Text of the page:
Wednesday, January 19, 2005

"Groundhog Day", "Superman" and "The Wizard of Oz"
Jonah Goldberg asks for arguments for or against the movie "Groundhog Day". Ever since I first enjoyed and hated this movie I've wanted to write about it, and now I have an excuse.

"Groundhog Day" was very well done and was very funny and entertaining.

But it had at its core a horrible message, namely:
"Normal, heterosexual men are fundamentally evil and should be banished to a circle of hell." (Of course, after suitable re-education there, a few may be redeemed.)

What exactly are Bill Murray's sins?

It's true that he makes fun of people, but that doesn't seem to be what the movie really complains about. I think it's clear that his real sins involve his attitude towards women. What is that attitude? He likes attractive women, he wants to have sex with them, and he doesn't pretend otherwise. He is superficial and self-centered.

And what about the woman he likes? Andie MacDowell isn't attracted to unattractive men such as Chris Elliott just because they're nice, but rather to attractive men who aren't especially nice. But she wants more than just attractive. She wants her man to be knowledgeable about French poetry, AND to expertly play a musical instrument. And then her man must seduce her in just the right way and without making any conscious effort to do so! And the movie sees nothing wrong with this.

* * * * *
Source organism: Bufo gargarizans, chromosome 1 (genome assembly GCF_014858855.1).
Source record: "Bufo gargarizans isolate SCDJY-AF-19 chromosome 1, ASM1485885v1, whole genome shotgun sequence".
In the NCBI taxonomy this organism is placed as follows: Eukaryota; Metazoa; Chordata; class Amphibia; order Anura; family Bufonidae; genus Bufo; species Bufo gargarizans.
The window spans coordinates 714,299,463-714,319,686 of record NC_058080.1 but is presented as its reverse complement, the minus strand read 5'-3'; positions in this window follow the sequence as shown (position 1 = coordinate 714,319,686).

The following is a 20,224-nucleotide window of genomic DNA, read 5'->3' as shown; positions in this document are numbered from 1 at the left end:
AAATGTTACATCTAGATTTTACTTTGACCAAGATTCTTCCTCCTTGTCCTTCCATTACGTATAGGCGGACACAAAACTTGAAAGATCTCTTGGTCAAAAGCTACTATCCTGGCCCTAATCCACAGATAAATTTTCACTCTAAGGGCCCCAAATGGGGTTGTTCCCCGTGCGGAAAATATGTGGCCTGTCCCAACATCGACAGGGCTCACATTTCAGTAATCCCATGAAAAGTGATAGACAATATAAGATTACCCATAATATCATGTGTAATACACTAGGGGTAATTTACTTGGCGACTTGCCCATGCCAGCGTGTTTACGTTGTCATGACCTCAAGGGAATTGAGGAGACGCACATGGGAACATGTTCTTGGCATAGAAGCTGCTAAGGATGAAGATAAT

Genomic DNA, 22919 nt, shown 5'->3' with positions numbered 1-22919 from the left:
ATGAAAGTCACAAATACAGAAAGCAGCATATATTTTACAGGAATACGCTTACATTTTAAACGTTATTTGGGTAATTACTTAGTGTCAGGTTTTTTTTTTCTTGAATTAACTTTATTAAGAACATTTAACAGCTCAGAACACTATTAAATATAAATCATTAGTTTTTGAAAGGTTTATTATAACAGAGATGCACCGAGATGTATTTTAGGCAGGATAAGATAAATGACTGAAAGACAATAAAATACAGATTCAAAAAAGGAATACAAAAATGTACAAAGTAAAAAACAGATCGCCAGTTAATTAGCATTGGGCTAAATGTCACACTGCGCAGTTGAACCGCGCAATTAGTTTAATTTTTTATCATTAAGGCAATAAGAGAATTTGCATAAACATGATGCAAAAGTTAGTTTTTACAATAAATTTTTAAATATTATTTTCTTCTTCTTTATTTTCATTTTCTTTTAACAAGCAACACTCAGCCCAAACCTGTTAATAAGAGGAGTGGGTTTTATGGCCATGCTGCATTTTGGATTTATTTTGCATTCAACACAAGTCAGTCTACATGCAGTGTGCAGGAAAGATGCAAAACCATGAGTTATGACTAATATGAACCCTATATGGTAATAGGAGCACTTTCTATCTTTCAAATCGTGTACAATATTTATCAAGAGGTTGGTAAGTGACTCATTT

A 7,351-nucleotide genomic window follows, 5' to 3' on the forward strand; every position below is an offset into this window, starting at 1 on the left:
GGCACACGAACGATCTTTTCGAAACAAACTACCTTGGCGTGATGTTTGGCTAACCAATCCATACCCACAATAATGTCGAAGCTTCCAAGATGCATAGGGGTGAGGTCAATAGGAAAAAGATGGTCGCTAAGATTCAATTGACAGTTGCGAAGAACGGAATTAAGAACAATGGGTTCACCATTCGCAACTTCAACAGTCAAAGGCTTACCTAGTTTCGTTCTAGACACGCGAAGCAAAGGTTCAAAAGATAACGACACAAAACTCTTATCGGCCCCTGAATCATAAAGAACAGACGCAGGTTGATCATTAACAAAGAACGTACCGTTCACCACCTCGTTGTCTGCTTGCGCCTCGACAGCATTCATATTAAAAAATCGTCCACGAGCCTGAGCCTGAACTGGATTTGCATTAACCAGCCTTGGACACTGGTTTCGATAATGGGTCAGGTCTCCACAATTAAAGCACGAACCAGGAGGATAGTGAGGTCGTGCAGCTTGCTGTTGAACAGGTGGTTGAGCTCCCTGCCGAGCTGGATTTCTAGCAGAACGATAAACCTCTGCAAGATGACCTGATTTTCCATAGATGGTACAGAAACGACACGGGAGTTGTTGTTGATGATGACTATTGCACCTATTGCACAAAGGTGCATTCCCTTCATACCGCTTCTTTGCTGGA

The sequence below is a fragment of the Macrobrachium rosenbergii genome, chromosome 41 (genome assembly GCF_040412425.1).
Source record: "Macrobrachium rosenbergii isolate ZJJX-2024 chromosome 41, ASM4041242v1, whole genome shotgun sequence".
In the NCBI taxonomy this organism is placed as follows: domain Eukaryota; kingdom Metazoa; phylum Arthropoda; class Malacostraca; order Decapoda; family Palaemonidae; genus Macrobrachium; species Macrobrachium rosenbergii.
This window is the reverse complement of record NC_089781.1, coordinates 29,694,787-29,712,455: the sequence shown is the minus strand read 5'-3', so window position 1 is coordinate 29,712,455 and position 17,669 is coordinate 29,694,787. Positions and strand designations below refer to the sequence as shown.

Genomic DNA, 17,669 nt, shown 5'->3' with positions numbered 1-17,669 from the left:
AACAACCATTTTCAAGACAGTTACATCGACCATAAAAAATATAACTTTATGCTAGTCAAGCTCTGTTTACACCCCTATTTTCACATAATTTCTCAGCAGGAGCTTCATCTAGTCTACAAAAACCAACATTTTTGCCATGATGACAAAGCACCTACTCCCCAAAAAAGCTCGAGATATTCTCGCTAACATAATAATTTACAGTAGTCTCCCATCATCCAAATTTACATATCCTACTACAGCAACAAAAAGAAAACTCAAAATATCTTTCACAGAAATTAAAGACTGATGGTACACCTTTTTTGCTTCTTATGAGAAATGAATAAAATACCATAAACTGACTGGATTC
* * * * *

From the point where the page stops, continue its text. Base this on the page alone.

The movie "Superman" can be viewed as a satire of "Groundhog Day". (This is possible, even though "Superman" came out first, because of that whole faster-than-light thing.) "Superman" is aware of the superficiality of women, but instead of banishing them to hell it merely pokes gentle fun at them. Clarke Kent is clearly not man enough for Lois Lane, and -- as she makes clear in her flying soliloquy -- she has to be literally swept off her feet by a man before she will consider him adequate. It is possible to make fun of people, or of a group of people, without the stark cruelty of "Groundhog Day".

And speaking of expecting too much from men, or from fathers, I can't resist mentioning my favorite line from "The Wizard of Oz". When Dorothy realizes that the Wizard is a fraud, she says to him, "You're a very bad man!" He responds, as many husbands and fathers have:
"No, I'm a very good man. I'm just a very bad wizard".

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